During this week we’ve done office hours with a large number of YC companies. They reached out to ask whether they should change their plans around spending, runway, hiring, and funding rounds based on the current state of public markets. What we’ve told them is that economic downturns often become huge opportunities for the founders who quickly change their mindset, plan ahead, and make sure their company survives.

Here are some thoughts to consider when making your plans:

  1. No one can predict how bad the economy will get, but things don’t look good.
  2. The safe move is to plan for the worst. If the current situation is as bad as the last two economic downturns, the best way to prepare is to cut costs and extend your runway within the next 30 days. Your goal should be to get to Default Alive.
  3. If you don’t have the runway to reach default alive and your existing investors or new investors are willing to give you more money right now (even on the same terms as your last round) you should strongly consider taking it.
  4. Regardless of your ability to fundraise, it’s your responsibility to ensure your company will survive if you cannot raise money for the next 24 months.
  5. Understand that the poor public market performance of tech companies significantly impacts VC investing. VCs will have a much harder time raising money and their LPs will expect more investment discipline.
  6. As a result, during economic downturns even the top tier VC funds with a lot of money slow down their deployment of capital (lesser funds often stop investing or die). This causes less competition between funds for deals which results in lower valuations, lower round sizes, and many fewer deals completed. In these situations, investors also reserve more capital to backstop their best performing companies, which further reduces the number of new financings. This slow down will have a disproportionate impact on international companies, asset heavy companies, low margin companies, hardtech, and other companies with high burn and long time to revenue.
  7. Note that the numbers of meetings investors take don’t decrease in proportion to the reduction in total investment. It’s easy to be fooled into thinking a fund is actively investing when it is not.
  8. For those of you who have started your company within the last 5 years, question what you believe to be the normal fundraising environment. Your fundraising experience was most likely not normal and future fundraises will be much more difficult.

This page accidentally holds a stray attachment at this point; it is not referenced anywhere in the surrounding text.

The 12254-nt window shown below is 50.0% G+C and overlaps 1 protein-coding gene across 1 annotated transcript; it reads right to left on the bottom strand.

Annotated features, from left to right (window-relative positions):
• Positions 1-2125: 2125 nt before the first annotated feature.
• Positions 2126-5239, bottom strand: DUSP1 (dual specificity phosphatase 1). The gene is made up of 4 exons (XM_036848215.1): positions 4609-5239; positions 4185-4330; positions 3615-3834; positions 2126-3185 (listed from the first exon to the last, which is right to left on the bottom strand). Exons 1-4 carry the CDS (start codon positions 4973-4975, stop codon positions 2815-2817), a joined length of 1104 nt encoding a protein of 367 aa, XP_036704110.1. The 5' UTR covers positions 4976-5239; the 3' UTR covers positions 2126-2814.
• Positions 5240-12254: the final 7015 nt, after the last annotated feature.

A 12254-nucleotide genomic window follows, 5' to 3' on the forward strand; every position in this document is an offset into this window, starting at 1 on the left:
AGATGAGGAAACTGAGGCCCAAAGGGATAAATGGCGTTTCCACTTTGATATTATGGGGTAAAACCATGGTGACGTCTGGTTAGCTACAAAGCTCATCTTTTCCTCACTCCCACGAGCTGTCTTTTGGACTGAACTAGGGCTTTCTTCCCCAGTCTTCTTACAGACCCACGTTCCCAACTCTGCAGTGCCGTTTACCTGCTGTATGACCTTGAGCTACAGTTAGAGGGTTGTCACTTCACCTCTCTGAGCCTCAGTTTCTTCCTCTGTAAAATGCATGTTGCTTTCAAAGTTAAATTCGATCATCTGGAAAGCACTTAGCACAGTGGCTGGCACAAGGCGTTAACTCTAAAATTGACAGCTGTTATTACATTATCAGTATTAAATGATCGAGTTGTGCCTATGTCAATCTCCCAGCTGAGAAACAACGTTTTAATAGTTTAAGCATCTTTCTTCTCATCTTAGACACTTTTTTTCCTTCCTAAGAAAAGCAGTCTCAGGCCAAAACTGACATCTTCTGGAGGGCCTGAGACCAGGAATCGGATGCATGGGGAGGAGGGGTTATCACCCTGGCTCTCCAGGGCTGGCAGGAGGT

9. If you are post Series A and pre-product market fit, don’t expect another round to happen at all until you have obviously hit product market fit. If you are pre-series A, the Series A Milestones we publish here might even turn out to be a bit too low.
  10. If your plan is to raise money in the next 6-12 months, you might be raising at the peak of the downturn. Remember that your chances of success are extremely low even if your company is doing well. We recommend you change your plan.
  11. Remember that many of your competitors will not plan well, maintain high burn, and only figure out they are screwed when they try to raise their next round. You can often pick up significant market share in an economic downturn by just staying alive.
  12. For more thoughts watch this video we’ve created: Save Your Startup during an Economic Downturn



PS: If for whatever reason you don’t think this message applies to your company or you are going to need someone to tell you this in person to believe it… please reassess your beliefs on a monthly basis to make sure you don’t drive your company off a cliff. Also, remember you can always reach out to your group partners.

How This Ends

Fred Wilson (Union Square Ventures) published a blog post on May 22, comparing this recession to the early 80s, where the Fed dramatically raised interest rates (into the high teens) to control inflation brought about by spiking oil prices and stagflation.

Fred thinks we are still in the phase of barely entering the correction. Like a train wreck in slow motion, the economy has barely blinked at what’s happening, and stocks have yet to fully bottom out. Fred is more conservative than Andreessen’s sound bite above, and recommends preparing to ride out a recession for at least 18 months.

The Changing Tech Environment

On June 2, David Sacks joined Elad Gil in a fireside chat at SPC-SF. David elaborates on what’s happening in the startup fundraising market and how founders should respond.

  • How have the markets shifted?
  • What should your company do about it?
  • Playing offense and defense in rough waters